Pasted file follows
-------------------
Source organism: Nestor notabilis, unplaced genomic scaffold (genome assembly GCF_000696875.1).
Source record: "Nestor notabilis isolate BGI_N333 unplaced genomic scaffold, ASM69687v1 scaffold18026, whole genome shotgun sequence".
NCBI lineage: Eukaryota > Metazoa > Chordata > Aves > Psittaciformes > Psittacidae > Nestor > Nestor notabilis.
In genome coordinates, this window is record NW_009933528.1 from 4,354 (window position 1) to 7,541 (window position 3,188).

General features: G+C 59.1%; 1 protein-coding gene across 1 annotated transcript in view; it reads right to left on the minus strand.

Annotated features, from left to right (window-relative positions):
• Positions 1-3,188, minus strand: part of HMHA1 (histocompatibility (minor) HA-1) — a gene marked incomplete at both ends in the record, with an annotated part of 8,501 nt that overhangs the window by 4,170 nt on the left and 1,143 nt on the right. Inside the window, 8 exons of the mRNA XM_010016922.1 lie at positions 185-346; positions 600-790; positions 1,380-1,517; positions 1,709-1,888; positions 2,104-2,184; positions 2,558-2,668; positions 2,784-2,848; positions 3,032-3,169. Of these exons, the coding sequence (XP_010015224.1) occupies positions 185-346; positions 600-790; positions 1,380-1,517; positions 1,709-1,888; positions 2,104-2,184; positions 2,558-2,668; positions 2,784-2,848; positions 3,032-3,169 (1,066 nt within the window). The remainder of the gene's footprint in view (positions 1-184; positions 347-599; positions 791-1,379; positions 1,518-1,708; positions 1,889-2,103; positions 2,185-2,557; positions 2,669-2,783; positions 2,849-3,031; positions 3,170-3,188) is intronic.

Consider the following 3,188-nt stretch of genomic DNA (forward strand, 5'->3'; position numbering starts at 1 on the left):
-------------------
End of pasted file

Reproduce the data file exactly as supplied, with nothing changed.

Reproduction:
Source organism: Nestor notabilis, unplaced genomic scaffold (genome assembly GCF_000696875.1).
Source record: "Nestor notabilis isolate BGI_N333 unplaced genomic scaffold, ASM69687v1 scaffold18026, whole genome shotgun sequence".
NCBI lineage: Eukaryota > Metazoa > Chordata > Aves > Psittaciformes > Psittacidae > Nestor > Nestor notabilis.
In genome coordinates, this window is record NW_009933528.1 from 4,354 (window position 1) to 7,541 (window position 3,188).

General features: G+C 59.1%; 1 protein-coding gene across 1 annotated transcript in view; it reads right to left on the minus strand.

Annotated features, from left to right (window-relative positions):
• Positions 1-3,188, minus strand: part of HMHA1 (histocompatibility (minor) HA-1) — a gene marked incomplete at both ends in the record, with an annotated part of 8,501 nt that overhangs the window by 4,170 nt on the left and 1,143 nt on the right. Inside the window, 8 exons of the mRNA XM_010016922.1 lie at positions 185-346; positions 600-790; positions 1,380-1,517; positions 1,709-1,888; positions 2,104-2,184; positions 2,558-2,668; positions 2,784-2,848; positions 3,032-3,169. Of these exons, the coding sequence (XP_010015224.1) occupies positions 185-346; positions 600-790; positions 1,380-1,517; positions 1,709-1,888; positions 2,104-2,184; positions 2,558-2,668; positions 2,784-2,848; positions 3,032-3,169 (1,066 nt within the window). The remainder of the gene's footprint in view (positions 1-184; positions 347-599; positions 791-1,379; positions 1,518-1,708; positions 1,889-2,103; positions 2,185-2,557; positions 2,669-2,783; positions 2,849-3,031; positions 3,170-3,188) is intronic.

Consider the following 3,188-nt stretch of genomic DNA (forward strand, 5'->3'; position numbering starts at 1 on the left):